Limitations of the study include the following. First, we had a relatively small number of patients. Second, the patients were not randomized between the three groups. This could introduce selection bias. Third, patient selection and demographics differ between SRA and THA with SRA favoring younger males with predominantly osteoarthritis and who are more active and muscular. Thus, we had a disproportionate number of male patients in the two SRA groups compared with the THA group and this introduces selection bias because it is known that gender is a risk factor for HO, but this shift is in the right direction for this study. Therefore, these confounding factors originally made it challenging to determine from a nonrandomized study whether the observed differences in the incidence of HO between the patients undergoing SRA and those undergoing THA was the result of the surgical procedure or one of the cofounding variables. It was not until the preliminary data for this study were being analyzed that we recognized that the patients undergoing SRA treated with aspirin had a lower incidence of HO compared with patients undergoing SRA treated with warfarin. This finding caused us to abandon using warfarin in patients undergoing SRA altogether and change our DVT prophylaxis protocol for all future patients undergoing SRA to include aspirin, unless contraindicated. However, because all the SRA and THA cases were performed by the same two senior surgeons at the same institution, using the posterior approach to the hip, the same postoperative pain management, and rehabilitation protocols in all patients, we believed this reduced some of the confounding variables and offsets the selection bias. Fourth is the possible impact of Celebrex on the incidence and severity of HO. Our overall incidence of HO in both groups, SRA and THA, is on the low side and it is likely this can be attributed, in part, to the use of Celebrex. Because all patients in this study received Celebrex as part of our standard perioperative pain protocol, this is a nondifferential bias between the three groups, but aspirin and Celebrex are both cyclo-oxygenase II inhibitors and possibly had synergistic effects in Group I, which contributed to lowering the incidence of HO.
Although there were two different hip resurfacing implant systems used in this study, all surgeries were performed using the same surgical technique and therefore we do not believe it is likely during this short observational period that the type of hip resurfacing implant would influence the rate of HO formation in the SRA groups, especially because the decision for the type of DVT prophylaxis was independent from the type of SRA implant used.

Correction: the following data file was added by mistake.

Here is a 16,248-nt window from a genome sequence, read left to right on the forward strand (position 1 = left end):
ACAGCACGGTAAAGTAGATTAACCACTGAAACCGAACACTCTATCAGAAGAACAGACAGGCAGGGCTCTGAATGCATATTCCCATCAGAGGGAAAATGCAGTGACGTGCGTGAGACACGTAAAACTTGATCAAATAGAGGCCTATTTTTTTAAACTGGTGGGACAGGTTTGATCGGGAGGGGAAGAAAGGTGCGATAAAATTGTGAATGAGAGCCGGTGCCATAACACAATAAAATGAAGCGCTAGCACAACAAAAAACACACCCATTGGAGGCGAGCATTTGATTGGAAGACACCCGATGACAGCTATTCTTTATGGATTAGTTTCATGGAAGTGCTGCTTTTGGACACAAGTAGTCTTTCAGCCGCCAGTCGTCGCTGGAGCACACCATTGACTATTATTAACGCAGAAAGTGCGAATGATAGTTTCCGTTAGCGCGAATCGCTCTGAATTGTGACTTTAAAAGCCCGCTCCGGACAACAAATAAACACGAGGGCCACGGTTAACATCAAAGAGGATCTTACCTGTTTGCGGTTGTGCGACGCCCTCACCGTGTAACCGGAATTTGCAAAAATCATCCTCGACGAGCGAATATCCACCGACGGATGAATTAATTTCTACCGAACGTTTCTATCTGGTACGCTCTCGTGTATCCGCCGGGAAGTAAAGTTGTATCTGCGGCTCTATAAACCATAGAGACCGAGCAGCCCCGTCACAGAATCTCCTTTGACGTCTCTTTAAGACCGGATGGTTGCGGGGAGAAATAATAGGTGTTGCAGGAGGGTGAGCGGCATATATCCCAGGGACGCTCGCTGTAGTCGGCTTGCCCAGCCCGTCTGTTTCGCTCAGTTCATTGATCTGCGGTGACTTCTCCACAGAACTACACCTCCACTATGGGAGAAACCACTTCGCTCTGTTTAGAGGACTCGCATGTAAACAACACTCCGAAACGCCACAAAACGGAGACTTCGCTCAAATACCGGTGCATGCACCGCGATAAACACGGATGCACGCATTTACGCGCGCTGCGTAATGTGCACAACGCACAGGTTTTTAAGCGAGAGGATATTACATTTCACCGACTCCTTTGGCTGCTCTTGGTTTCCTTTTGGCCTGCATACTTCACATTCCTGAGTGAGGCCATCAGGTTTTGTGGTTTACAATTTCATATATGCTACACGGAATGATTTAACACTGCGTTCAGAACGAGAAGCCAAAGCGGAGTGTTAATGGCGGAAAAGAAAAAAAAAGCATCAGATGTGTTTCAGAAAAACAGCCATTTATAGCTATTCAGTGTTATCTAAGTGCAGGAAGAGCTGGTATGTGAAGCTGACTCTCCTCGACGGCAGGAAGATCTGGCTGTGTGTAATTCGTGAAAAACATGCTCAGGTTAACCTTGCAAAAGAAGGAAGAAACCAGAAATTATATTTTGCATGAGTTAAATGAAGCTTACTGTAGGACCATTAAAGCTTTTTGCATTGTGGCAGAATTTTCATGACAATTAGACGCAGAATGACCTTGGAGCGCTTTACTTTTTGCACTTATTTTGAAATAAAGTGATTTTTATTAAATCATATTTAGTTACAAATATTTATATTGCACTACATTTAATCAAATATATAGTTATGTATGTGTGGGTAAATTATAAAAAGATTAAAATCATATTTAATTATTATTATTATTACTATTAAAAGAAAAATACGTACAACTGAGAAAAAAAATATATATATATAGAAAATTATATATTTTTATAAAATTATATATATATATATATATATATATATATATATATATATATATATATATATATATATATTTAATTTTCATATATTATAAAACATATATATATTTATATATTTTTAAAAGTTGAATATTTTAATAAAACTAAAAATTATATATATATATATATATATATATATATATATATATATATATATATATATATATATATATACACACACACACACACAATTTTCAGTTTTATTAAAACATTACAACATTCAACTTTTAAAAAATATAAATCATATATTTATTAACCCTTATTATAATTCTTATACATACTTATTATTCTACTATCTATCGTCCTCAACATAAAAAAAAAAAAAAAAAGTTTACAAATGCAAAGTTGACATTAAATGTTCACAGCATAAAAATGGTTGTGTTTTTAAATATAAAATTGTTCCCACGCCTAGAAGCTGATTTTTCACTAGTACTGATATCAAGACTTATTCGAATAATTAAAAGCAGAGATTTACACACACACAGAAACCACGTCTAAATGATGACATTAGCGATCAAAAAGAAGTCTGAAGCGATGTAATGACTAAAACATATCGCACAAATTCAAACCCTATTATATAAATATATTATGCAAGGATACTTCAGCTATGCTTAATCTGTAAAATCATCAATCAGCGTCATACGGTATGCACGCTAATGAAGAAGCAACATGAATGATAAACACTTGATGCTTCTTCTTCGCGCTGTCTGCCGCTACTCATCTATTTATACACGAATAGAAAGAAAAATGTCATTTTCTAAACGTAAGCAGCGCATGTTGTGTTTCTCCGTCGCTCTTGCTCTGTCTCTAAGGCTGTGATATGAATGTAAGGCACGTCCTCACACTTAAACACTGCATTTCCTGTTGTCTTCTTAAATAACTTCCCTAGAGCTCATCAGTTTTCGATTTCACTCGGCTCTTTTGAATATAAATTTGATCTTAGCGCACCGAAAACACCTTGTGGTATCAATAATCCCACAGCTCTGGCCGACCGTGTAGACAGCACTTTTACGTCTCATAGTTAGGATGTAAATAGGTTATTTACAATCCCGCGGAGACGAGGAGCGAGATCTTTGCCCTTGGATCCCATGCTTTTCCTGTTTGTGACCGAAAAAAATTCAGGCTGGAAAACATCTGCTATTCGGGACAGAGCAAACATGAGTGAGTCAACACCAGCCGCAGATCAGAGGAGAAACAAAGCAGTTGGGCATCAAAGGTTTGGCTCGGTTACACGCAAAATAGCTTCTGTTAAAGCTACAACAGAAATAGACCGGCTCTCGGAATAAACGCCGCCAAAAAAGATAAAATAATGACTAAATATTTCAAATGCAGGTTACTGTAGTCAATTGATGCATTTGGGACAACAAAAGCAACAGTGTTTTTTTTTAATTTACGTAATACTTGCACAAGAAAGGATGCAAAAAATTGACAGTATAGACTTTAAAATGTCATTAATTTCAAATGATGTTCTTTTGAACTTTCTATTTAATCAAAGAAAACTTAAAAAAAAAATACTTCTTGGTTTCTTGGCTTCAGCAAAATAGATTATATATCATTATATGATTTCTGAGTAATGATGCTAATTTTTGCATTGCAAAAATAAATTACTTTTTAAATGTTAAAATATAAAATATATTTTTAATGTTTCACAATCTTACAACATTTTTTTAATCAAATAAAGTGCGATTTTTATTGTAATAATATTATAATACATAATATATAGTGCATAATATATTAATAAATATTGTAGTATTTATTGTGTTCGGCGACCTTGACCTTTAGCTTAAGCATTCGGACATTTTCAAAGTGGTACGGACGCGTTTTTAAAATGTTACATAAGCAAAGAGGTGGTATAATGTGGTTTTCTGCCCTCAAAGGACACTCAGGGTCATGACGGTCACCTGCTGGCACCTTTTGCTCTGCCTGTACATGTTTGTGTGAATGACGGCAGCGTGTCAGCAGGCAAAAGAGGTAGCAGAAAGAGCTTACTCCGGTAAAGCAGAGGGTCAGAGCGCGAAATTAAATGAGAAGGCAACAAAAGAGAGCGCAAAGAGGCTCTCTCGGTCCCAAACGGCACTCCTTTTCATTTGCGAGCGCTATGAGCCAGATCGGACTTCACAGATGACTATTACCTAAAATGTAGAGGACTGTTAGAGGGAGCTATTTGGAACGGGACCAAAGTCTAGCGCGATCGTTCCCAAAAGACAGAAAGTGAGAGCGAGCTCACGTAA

The majority of data regarding HO after hip arthroplasty in the literature deals with either THA or SRA (Table 4) [1-4, 7-10, 12, 19, 21, 22, 24, 29, 30, 32]. There are only two studies comparing the incidence of HO between SRA and THA [3, 29]. Amstutz et al.  reported on an earlier generation SRA (n = 135) compared with THA (n = 150) in a consecutive series of patients with primary osteoarthritis over a 6-year period, but the patients were not matched or randomized and the authors did not report their DVT prophylaxis. They determined the rate of severe HO was higher in the SRA cohort than the THA cohort (16% versus 9%). A more recent study by Rama et al. , using a randomized clinical study comparing the incidence and severity of HO in patients with either SRA (n = 103) or THA (n = 97), observed a similar overall incidence of HO: 43.7% for SRA and 30.9% for THA but found the incidence of severe HO (Grade 3-4) was higher in the SRA group (12.6% versus 2.1%). The authors did not, however, note whether the patients had any DVT prophylaxis postoperatively. The overall incidence of HO in our study was higher in the combined SRA groups (6.1%) compared with the THA group (2.7%), and we only found severe HO (Grade 3-4) in the patients undergoing SRA and none in the patients undergoing THA, which compares favorably to the literature.
The extent of soft tissue trauma is an important factor leading to the development of HO [1, 11]. Muscular male patients with stiff hips present a substantial challenge when performing SRA as a result of the need for a more extensive surgical approach and soft tissue dissection. When using the posterior approach for SRA, extreme maneuvering of the leg into nonphysiological positions is required to release the anterior capsule and coupled with excessive retraction to translate the femoral head anteriorly during the exposure and preparation of the acetabulum may cause more soft tissue necrosis and injury to the gluteal muscles when compared with THA. In addition, excessive bony debris generated during the preparation of the femoral head, which gets deposited onto the already traumatized soft tissue structures, may induce these transplanted osteoprogenitor cells to produce ectopic bone . Similar to other studies, we found male gender was a risk factor for a higher incidence and severity of HO. Minimizing soft tissue injury and necrosis can be improved through better patient selection, more extensile surgical exposure, improved instrumentation, meticulous collection of bony debris, and surgeon experience, which may reduce the potential for developing HO [25, 26].
Although patient-related factors are important in the development of HO after THA and SRA, comparable information regarding the incidence of HO and the type of DVT prophylaxis is lacking in the literature. Most series in the literature have focused on the incidence of HO in either patients undergoing SRA or those undergoing THA although none have compared patients undergoing SRA and those undergoing THA using different regimens for DVT prophylaxis. We found aspirin, when compared with warfarin for routine DVT prophylaxis, reduced the incidence and severity of HO development in patients undergoing SRA to a level similar to THA and as a result has changed our clinical management of these patients.